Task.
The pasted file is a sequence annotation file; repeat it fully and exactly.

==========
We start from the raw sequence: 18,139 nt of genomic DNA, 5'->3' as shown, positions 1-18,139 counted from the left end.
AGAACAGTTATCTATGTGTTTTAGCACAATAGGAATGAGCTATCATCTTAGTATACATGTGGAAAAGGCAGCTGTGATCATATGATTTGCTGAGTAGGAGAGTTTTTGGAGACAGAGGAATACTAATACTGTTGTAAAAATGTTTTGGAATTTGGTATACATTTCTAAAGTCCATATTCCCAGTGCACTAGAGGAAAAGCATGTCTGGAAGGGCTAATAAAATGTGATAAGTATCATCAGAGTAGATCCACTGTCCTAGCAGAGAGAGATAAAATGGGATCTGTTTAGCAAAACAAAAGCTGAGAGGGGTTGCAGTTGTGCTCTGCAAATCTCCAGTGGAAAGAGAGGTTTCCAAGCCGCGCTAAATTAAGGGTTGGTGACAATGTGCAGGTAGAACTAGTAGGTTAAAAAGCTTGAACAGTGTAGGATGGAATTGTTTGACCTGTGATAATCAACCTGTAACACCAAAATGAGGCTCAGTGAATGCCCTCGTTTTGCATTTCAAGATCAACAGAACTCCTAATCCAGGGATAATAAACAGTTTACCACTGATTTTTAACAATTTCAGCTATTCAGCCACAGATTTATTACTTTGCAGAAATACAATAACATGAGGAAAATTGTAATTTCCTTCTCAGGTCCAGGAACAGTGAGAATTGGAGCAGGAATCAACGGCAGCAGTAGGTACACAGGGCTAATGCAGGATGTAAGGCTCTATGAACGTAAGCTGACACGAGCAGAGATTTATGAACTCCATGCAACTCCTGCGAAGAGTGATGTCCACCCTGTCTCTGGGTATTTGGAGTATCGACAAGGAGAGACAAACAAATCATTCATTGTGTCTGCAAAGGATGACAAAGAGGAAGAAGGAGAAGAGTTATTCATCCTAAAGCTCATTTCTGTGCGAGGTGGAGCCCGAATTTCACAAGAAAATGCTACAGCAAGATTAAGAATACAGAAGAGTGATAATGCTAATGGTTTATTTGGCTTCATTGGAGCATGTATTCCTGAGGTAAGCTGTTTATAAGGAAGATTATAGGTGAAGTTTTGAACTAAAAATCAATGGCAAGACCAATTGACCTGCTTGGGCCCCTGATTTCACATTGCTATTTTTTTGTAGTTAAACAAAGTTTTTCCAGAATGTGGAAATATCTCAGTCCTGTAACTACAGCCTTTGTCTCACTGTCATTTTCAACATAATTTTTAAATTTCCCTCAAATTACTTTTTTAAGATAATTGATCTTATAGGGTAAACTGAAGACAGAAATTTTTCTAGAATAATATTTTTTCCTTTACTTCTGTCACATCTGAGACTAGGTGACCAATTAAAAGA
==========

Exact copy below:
We start from the raw sequence: 18,139 nt of genomic DNA, 5'->3' as shown, positions 1-18,139 counted from the left end.
AGAACAGTTATCTATGTGTTTTAGCACAATAGGAATGAGCTATCATCTTAGTATACATGTGGAAAAGGCAGCTGTGATCATATGATTTGCTGAGTAGGAGAGTTTTTGGAGACAGAGGAATACTAATACTGTTGTAAAAATGTTTTGGAATTTGGTATACATTTCTAAAGTCCATATTCCCAGTGCACTAGAGGAAAAGCATGTCTGGAAGGGCTAATAAAATGTGATAAGTATCATCAGAGTAGATCCACTGTCCTAGCAGAGAGAGATAAAATGGGATCTGTTTAGCAAAACAAAAGCTGAGAGGGGTTGCAGTTGTGCTCTGCAAATCTCCAGTGGAAAGAGAGGTTTCCAAGCCGCGCTAAATTAAGGGTTGGTGACAATGTGCAGGTAGAACTAGTAGGTTAAAAAGCTTGAACAGTGTAGGATGGAATTGTTTGACCTGTGATAATCAACCTGTAACACCAAAATGAGGCTCAGTGAATGCCCTCGTTTTGCATTTCAAGATCAACAGAACTCCTAATCCAGGGATAATAAACAGTTTACCACTGATTTTTAACAATTTCAGCTATTCAGCCACAGATTTATTACTTTGCAGAAATACAATAACATGAGGAAAATTGTAATTTCCTTCTCAGGTCCAGGAACAGTGAGAATTGGAGCAGGAATCAACGGCAGCAGTAGGTACACAGGGCTAATGCAGGATGTAAGGCTCTATGAACGTAAGCTGACACGAGCAGAGATTTATGAACTCCATGCAACTCCTGCGAAGAGTGATGTCCACCCTGTCTCTGGGTATTTGGAGTATCGACAAGGAGAGACAAACAAATCATTCATTGTGTCTGCAAAGGATGACAAAGAGGAAGAAGGAGAAGAGTTATTCATCCTAAAGCTCATTTCTGTGCGAGGTGGAGCCCGAATTTCACAAGAAAATGCTACAGCAAGATTAAGAATACAGAAGAGTGATAATGCTAATGGTTTATTTGGCTTCATTGGAGCATGTATTCCTGAGGTAAGCTGTTTATAAGGAAGATTATAGGTGAAGTTTTGAACTAAAAATCAATGGCAAGACCAATTGACCTGCTTGGGCCCCTGATTTCACATTGCTATTTTTTTGTAGTTAAACAAAGTTTTTCCAGAATGTGGAAATATCTCAGTCCTGTAACTACAGCCTTTGTCTCACTGTCATTTTCAACATAATTTTTAAATTTCCCTCAAATTACTTTTTTAAGATAATTGATCTTATAGGGTAAACTGAAGACAGAAATTTTTCTAGAATAATATTTTTTCCTTTACTTCTGTCACATCTGAGACTAGGTGACCAATTAAAAGA